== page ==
Goldex was owned by Úber Hernández, known as "the gold czar. Although he was charged with criminal conspiracy, money laundering, procedural fraud and falsification of documents in 2015, he was released a year later due to expiration of terms. The laundering charges against the company officials expire in January 2025. 

During this judicial process, one of the accused committed suicide in the middle of the hearing. Today, six of the seven cases that the Prosecutor's Office has open against the members of this company are far from over (they are still in preparatory hearings); however, the crimes are close to the statute of limitations, warned sources close to the process.


Gold and paramilitaries

Another iconic case is that of CIJ Gutiérrez, one of the oldest gold traders in the country, incorporated in 1936, and currently still occupying the first place in Colombian gold exports in the last decade. The Attorney General's Office also accused its shareholders of money laundering and illicit enrichment. 

In the file, accessed by El Espectador, the Attorney General's Office claims it has evidence that CIJ Gutiérrez used names of deceased people, non-existent names and front companies to justify the origin of the gold. The same investigation links the company to armed groups. 

Between 2006 and 2008, according to the court file, the company allegedly carried out operations with the company of Jairo de Jesús Rendón, alias Germán Monsalve, brother of former paramilitary leaders Daniel Rendón Herrera, Don Mario, and Fredy Rendón Herrera, El Alemán. Both were leaders of the now defunct United Self-Defense Forces of Colombia in the departments of Antioquia, Meta and Chocó. The former is free, after submitting to justice, and the latter is in prison in the United States for drug trafficking.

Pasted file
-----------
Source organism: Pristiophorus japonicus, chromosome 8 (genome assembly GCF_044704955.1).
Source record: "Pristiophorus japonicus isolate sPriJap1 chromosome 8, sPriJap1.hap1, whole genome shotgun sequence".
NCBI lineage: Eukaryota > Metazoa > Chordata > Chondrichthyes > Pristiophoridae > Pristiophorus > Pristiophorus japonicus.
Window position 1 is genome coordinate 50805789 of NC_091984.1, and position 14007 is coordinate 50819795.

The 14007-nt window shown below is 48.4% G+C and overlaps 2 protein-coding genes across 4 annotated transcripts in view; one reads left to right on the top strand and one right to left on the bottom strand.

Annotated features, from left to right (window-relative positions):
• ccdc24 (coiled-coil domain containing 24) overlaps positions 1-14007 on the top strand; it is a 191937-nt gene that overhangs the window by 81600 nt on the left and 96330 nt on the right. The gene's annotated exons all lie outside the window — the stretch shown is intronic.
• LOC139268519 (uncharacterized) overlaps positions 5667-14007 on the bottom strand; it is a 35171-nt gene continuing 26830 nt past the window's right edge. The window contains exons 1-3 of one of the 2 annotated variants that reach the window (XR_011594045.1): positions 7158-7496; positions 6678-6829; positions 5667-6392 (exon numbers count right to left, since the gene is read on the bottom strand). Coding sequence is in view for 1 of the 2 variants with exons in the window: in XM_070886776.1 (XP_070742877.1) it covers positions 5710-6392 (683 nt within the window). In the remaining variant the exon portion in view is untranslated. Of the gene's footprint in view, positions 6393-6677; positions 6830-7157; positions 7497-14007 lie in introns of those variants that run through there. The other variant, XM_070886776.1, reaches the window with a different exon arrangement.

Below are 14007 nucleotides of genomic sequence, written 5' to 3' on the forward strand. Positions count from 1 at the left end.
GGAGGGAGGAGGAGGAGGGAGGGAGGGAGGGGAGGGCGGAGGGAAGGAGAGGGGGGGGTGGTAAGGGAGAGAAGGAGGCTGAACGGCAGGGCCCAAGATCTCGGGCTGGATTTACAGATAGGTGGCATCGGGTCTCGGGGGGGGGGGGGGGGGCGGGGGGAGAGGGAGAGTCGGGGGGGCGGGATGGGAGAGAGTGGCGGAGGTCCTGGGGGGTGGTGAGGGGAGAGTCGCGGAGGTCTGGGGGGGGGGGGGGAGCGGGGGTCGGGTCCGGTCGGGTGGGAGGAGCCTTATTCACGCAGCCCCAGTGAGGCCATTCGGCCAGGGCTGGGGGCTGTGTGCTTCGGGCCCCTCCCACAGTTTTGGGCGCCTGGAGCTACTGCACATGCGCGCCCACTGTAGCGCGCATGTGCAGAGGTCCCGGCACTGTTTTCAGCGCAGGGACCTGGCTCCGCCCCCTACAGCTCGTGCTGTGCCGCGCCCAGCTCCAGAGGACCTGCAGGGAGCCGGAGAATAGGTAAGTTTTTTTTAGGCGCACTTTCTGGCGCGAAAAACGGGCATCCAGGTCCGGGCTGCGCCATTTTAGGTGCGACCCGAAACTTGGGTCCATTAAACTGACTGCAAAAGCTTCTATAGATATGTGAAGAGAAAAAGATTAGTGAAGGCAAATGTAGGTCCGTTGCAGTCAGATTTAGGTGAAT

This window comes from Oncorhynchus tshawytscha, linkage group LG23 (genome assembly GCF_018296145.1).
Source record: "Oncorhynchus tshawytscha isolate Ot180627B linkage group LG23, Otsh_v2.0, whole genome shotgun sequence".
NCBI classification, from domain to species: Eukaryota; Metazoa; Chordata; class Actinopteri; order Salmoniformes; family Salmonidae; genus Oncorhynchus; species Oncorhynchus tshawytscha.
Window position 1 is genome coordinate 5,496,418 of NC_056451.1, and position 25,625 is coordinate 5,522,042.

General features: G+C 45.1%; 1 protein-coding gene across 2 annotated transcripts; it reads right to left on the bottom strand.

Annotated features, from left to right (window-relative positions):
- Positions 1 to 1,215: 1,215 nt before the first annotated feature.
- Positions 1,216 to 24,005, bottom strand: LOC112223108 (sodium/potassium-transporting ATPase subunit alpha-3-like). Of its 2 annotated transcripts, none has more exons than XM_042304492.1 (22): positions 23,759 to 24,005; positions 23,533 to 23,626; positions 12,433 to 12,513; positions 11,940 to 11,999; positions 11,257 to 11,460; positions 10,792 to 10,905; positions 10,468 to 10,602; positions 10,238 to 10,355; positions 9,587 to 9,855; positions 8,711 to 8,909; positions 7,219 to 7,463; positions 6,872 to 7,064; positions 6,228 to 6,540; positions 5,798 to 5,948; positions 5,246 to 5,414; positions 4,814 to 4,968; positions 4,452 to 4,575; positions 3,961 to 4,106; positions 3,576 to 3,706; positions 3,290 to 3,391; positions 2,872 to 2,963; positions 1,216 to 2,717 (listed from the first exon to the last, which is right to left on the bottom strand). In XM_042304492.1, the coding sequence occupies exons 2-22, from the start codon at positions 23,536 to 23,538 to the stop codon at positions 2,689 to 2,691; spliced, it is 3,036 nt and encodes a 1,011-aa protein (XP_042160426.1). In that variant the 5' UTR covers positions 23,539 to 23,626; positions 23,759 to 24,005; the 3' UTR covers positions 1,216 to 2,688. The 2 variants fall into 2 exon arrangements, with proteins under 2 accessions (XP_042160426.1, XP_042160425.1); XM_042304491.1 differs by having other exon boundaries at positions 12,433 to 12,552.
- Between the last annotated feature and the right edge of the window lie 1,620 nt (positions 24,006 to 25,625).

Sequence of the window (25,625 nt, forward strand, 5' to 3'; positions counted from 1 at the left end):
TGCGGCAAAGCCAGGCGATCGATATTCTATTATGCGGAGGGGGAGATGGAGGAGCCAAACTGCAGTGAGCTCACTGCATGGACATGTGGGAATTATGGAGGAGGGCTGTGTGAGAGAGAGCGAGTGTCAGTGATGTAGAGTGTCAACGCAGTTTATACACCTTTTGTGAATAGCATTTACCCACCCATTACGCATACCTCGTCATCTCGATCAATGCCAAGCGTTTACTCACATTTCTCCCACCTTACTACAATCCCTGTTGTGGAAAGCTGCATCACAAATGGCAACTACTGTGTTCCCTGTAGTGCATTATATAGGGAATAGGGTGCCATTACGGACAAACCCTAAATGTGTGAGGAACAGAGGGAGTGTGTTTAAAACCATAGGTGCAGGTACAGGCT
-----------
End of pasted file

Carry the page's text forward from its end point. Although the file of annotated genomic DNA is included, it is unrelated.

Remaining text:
TRADE. Sale of three grams of gold at a shop in Puerto Inírida, where buyers do not verify if the seller is a "subsistence miner."
Photo: Sebastián López Ramírez 


The Attorney General's Office said that in 2010, CIJ Gutiérrez carried out operations for more than 1.9 billion Colombian pesos (USD 1,029,200) with Jairo Hugo Escobar Cataño, also known as "the gold czar", currently convicted and imprisoned for the murder of four miners in Antioquia and for having financed criminal groups. 

Since 2019, CIJ Gutiérrez has been administered by SAE, temporarily, while it is defined whether it was used for illicit purposes. However, in August 2023, a judge annulled for the third time the process against the company, because, in his opinion, the indictment and the accusations from the Prosecutor's Office were "confusing". 

In October 2020 and February 2023, two other judges had already annulled the process: they considered that the Prosecutor's Office had not adequately supported the charges against the members of the company.

Meanwhile, Goldex's lawyers, who are also defending the directors of CI Metales Hermanos, point out that "the Attorney General's Office has not been able to demonstrate that the origin of the gold is illicit or prove that the companies have links to criminal groups." In other words, in the two most emblematic cases of the Attorney General's Office on money laundering through gold, there is not a single conviction.


*For this person's safety, their true identity will not be revealed in this story.